This preface was written just before his departure from S. Barnabas', and he says the book, "Cousin Eustace," which was a part of the papers so collected, is "a little legacy to the catechumens of SS. Paul and Barnabas," and that the writer, Mrs. Lear, was formerly taught and instructed by himself. "I call it a legacy because I cannot call it a gift. A gift is of one living; a legacy of one departed. And I am now, alas! as one departed." So the other bundles of papers remained for a while, and then The Old Church Porch began on January 2, 1854, and continued monthly till April 1, 1862.
Various societies were, of course, represented in the organization of the parish. There was a ward of "The Confraternity of the Blessed Sacrament"; a branch of "The Guild of All Souls"; a branch of "The Society for Promoting the Unity of Christendom"; a "Guild of the Holy Cross," for both men and women; a "Guild of the Holy Child," each member undertaking to look after one or more poor and neglected children in the parish.
There were classes for boys and girls after Confirmation--a much needed institution; classes, besides the Sunday school, in preparation for the Sunday catechizing; Communicant classes before the great festivals, and various classes for instruction on points of doctrine and worship. Every class of person was thought of and looked after as far as might be, and, as one of the curates remarked once to the writer, work was "crowded out" sometimes on Sundays from the impossibility of being in two places at once.
It may well be supposed that Mr. Bennett did not neglect the valuable institution of parochial missions. In his preface dedicating to the Cowley Fathers the sermons which he preached at the great London mission of November, 1869, he gives an admirable account of the effect which missions produce on both the priest and people of a parish. In the previous Lent he had had a mission conducted by the same Cowley Fathers at Froome, and he sent his brother at Freeland Vicarage a copy of his address to the people of Froome on the use and object of it, with the characteristic inscription--"We are hard at work in this, and the battle is raging."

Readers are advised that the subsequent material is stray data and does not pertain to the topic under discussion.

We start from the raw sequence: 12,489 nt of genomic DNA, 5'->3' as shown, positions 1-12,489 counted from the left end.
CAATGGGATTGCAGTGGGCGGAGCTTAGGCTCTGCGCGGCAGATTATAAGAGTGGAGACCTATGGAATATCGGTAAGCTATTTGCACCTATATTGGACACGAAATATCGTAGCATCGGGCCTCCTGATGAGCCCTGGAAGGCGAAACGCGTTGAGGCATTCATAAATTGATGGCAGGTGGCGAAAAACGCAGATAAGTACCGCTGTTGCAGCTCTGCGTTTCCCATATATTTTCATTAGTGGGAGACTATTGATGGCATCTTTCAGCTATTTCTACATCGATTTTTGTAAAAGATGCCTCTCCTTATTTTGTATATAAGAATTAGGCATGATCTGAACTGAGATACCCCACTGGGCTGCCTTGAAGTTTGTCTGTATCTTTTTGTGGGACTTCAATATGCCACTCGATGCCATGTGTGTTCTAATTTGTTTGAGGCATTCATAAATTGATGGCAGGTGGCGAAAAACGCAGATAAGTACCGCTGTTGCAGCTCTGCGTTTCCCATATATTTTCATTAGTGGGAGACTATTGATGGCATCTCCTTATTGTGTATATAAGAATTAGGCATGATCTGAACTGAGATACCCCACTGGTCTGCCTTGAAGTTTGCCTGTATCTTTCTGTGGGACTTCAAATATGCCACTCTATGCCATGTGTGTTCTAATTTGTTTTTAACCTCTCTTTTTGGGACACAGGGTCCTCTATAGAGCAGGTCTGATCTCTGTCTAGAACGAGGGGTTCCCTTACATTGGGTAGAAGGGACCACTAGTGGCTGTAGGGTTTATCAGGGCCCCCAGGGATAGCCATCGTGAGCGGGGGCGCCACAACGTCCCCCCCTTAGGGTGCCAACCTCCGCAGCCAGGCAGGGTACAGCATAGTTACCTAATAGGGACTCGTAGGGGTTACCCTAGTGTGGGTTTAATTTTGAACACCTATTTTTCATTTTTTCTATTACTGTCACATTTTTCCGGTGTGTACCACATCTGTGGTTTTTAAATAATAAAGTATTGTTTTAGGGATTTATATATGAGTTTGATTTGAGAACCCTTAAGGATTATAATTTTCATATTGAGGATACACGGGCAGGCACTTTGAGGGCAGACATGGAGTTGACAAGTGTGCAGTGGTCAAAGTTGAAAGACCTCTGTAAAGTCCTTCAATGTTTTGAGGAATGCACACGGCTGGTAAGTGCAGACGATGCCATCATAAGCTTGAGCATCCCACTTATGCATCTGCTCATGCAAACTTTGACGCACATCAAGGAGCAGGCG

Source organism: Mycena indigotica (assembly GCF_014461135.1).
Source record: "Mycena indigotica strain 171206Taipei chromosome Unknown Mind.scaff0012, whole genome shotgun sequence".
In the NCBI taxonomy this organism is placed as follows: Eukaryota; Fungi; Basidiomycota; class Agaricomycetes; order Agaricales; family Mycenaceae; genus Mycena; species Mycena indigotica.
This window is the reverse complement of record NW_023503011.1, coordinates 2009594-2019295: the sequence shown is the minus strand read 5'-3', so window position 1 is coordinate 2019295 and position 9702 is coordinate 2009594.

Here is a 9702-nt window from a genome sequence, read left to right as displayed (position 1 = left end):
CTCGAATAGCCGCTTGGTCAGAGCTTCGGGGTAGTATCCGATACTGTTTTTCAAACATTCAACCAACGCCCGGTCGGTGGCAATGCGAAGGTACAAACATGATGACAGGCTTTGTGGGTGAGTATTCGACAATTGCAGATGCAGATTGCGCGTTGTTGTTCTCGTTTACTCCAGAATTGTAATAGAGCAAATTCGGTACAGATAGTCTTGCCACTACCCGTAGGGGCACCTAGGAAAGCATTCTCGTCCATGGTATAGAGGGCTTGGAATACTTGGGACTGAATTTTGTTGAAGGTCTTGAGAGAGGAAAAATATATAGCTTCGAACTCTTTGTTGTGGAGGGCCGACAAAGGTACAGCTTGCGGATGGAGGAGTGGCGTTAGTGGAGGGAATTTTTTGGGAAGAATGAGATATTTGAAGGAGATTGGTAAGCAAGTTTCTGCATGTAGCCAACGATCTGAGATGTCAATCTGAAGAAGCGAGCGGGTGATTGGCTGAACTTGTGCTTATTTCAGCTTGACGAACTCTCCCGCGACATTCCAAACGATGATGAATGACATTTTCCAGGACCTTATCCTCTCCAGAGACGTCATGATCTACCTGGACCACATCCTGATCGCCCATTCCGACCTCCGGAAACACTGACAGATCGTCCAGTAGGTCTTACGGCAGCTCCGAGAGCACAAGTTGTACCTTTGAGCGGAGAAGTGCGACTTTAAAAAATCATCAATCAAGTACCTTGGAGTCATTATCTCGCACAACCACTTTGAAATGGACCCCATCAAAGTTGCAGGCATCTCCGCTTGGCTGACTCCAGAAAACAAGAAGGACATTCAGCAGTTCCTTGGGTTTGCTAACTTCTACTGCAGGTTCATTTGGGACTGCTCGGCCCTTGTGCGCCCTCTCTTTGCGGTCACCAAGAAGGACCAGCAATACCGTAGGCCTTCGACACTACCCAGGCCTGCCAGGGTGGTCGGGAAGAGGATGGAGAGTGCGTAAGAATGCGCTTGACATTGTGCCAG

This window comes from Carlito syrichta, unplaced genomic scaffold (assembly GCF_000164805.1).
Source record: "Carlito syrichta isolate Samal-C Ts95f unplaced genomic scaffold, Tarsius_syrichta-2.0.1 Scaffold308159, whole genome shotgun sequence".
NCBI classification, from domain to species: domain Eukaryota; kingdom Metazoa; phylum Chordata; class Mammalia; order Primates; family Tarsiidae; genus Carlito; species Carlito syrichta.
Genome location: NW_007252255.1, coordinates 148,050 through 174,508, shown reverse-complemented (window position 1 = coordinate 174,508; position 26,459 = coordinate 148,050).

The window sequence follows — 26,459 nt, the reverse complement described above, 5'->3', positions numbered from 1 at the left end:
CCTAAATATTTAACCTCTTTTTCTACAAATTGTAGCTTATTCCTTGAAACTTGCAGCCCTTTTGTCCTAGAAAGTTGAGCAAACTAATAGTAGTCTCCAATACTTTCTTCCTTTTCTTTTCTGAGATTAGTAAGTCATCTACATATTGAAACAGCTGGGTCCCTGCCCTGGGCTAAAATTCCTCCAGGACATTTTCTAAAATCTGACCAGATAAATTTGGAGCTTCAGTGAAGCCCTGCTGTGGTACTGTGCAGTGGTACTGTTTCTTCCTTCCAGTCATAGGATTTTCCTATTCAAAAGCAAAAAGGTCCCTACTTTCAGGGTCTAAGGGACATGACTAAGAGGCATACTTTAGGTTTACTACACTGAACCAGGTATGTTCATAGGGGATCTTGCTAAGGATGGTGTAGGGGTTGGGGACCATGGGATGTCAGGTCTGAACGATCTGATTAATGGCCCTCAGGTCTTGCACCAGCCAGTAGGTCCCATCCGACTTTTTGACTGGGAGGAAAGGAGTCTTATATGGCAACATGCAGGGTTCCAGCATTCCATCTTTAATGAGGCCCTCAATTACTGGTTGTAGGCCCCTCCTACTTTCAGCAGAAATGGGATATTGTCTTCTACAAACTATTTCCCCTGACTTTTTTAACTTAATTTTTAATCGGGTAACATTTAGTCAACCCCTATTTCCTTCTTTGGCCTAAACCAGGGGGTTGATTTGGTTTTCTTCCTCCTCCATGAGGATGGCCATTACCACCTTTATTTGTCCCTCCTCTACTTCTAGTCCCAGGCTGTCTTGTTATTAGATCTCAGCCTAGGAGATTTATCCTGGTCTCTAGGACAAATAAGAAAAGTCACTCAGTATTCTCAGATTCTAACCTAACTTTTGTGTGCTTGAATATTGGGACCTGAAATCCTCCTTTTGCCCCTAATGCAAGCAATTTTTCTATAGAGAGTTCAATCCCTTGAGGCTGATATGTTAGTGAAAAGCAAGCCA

In all these works he was assisted by many devoted friends. Two sisters of Sir Frederick Ouseley came to Froome in order to work with him. The father and mother of Mr. Lowder spent their last days at Froome in order to be near him. He was immensely helped by many workers who came to Froome for the purpose of devoting themselves to the parish; and of his lay helpers who were of Froome itself the name is legion. Earnestness and work ever beget earnestness and work in others.
Of his Curates at S. Paul's and S. Barnabas' were Mr. Cowie, afterwards Dean of Chichester; Mr. De Gex; Mr. George Nugee, afterwards of Wymering; Mr. S. T. Smith, afterwards Archdeacon of Jamaica; Mr. Henry Stretton, well known to clergymen as joint author with Sir W. H. Cope of the excellent book, "Visitatio Infirmorum"; Mr. H. Fyffe, and Sir Frederick Ouseley.